Scam of the Month
Have you ever received a suspicious email? Scammers often pose as a well-known company, frequently a tech company such as Apple. The scammer will email you a phony invoice that says you’ve recently bought music or apps from the company.
The scam email tells you to click on a link “if you did not authorize the purchase.” DO NOT click the link!
This scam is an example of “phishing,” where a scammer uses fraudulent emails to get you to provide your personal information. The link may take you to a “copycat website” that looks very similar to the real company’s website, but don’t be fooled! Scammers will ask for your personal information, then use that information to commit fraud or identity theft.
When you click a phishing link, scammers can also get access to your computer or network. Once the scammer gets in, they install programs (“ransomware”) that can lock you out of your computer. Then, they demand that you pay them a “ransom” to unlock the computer.
Here are some tips to protect your personal information from phishing scams:
- Be suspicious if an email from a company or government agency asks you to click on a link! If you do click the link and the link takes you to a website that asks for your username or password or other information, do not enter your personal information! The link in the email may look right, but if you click it, you may go to a copycat website run by a scammer. Instead, type in the correct website for the company, or call the company at a phone number you know to be accurate.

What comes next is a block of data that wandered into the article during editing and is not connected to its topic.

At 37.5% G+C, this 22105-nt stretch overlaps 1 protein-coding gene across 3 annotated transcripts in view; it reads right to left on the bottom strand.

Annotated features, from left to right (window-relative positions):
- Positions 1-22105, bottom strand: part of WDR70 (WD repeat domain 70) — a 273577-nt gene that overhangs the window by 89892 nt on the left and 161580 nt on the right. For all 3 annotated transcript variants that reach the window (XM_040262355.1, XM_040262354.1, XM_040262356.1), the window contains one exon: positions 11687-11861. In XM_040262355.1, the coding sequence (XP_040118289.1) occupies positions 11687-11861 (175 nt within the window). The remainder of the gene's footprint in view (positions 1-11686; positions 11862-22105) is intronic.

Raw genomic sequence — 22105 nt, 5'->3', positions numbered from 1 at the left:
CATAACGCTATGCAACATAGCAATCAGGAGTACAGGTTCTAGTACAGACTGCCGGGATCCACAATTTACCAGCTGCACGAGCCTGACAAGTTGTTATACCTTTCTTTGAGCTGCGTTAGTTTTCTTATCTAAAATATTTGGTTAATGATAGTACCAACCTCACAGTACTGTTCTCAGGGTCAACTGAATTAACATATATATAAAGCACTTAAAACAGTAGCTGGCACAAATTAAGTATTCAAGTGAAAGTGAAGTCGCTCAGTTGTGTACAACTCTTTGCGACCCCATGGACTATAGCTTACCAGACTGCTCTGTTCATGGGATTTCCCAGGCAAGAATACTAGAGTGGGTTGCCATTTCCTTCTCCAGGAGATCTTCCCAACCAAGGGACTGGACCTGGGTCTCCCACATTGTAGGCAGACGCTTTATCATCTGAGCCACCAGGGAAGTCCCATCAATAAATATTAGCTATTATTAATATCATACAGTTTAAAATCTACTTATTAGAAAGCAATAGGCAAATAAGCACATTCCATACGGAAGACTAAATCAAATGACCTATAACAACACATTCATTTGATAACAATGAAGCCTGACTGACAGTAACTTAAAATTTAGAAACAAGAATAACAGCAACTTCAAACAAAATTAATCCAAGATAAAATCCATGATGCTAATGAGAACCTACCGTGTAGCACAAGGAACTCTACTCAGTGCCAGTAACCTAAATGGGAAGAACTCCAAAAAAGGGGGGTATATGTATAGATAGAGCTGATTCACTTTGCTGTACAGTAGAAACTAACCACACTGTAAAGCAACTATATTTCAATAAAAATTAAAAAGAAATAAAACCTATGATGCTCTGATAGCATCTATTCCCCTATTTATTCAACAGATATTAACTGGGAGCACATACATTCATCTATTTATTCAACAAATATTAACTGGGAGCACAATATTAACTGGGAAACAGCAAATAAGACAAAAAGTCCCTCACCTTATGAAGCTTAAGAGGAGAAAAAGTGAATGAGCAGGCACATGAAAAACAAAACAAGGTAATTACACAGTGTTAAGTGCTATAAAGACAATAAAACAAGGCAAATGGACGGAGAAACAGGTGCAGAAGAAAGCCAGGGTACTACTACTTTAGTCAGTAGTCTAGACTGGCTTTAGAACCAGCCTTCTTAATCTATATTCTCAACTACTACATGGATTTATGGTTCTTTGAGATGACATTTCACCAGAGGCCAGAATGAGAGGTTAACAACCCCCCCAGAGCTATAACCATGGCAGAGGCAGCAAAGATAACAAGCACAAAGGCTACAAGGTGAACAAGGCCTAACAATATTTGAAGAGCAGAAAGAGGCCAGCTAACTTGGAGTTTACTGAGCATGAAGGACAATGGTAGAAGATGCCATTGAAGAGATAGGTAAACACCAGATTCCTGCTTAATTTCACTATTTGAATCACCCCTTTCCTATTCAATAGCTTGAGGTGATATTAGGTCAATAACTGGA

- Be cautious about opening attachments. A scammer could pretend to be a friend or family member by “spoofing” your friend’s email address. Spoofing is when a scammer makes it appear that an email is coming from a familiar email address, when it is really coming from somewhere else. The scammer can pose as your friend and send you messages containing malicious programs.
- Set your computer security software to update automatically, and back up your important files to an external hard drive or cloud storage. Back up your files regularly and use security software you trust to protect your data. That way, if a scammer gets into your computer, you will have a safe copy of all your files.
You can report phishing emails to:
- Federal Trade Commission (FTC): (202) 326-2222 or www.ftccomplaintassistant.gov. You can also forward any suspicious emails to the FTC at firstname.lastname@example.org.
- FBI’s Internet Crime Complaint Center (IC3): www.ic3.gov
- FL Attorney General Fraud Hotline: (866) 966-7226